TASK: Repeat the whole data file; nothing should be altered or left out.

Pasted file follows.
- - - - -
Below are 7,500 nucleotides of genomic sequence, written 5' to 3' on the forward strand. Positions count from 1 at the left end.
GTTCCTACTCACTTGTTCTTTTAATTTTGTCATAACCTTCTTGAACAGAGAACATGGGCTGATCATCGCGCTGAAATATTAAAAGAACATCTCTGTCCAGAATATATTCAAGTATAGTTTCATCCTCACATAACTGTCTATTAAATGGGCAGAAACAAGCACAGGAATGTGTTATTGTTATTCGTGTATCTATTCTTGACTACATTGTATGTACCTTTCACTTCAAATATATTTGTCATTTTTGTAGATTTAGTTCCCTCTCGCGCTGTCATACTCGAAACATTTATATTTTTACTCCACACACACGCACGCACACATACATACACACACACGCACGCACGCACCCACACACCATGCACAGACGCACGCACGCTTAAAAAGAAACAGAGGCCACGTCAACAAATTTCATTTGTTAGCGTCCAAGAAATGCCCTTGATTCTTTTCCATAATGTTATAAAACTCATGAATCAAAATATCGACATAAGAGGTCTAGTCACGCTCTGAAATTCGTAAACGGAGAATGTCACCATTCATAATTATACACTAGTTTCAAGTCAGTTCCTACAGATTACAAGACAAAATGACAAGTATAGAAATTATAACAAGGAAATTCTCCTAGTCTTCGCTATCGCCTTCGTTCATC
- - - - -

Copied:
Below are 7,500 nucleotides of genomic sequence, written 5' to 3' on the forward strand. Positions count from 1 at the left end.
GTTCCTACTCACTTGTTCTTTTAATTTTGTCATAACCTTCTTGAACAGAGAACATGGGCTGATCATCGCGCTGAAATATTAAAAGAACATCTCTGTCCAGAATATATTCAAGTATAGTTTCATCCTCACATAACTGTCTATTAAATGGGCAGAAACAAGCACAGGAATGTGTTATTGTTATTCGTGTATCTATTCTTGACTACATTGTATGTACCTTTCACTTCAAATATATTTGTCATTTTTGTAGATTTAGTTCCCTCTCGCGCTGTCATACTCGAAACATTTATATTTTTACTCCACACACACGCACGCACACATACATACACACACACGCACGCACGCACCCACACACCATGCACAGACGCACGCACGCTTAAAAAGAAACAGAGGCCACGTCAACAAATTTCATTTGTTAGCGTCCAAGAAATGCCCTTGATTCTTTTCCATAATGTTATAAAACTCATGAATCAAAATATCGACATAAGAGGTCTAGTCACGCTCTGAAATTCGTAAACGGAGAATGTCACCATTCATAATTATACACTAGTTTCAAGTCAGTTCCTACAGATTACAAGACAAAATGACAAGTATAGAAATTATAACAAGGAAATTCTCCTAGTCTTCGCTATCGCCTTCGTTCATC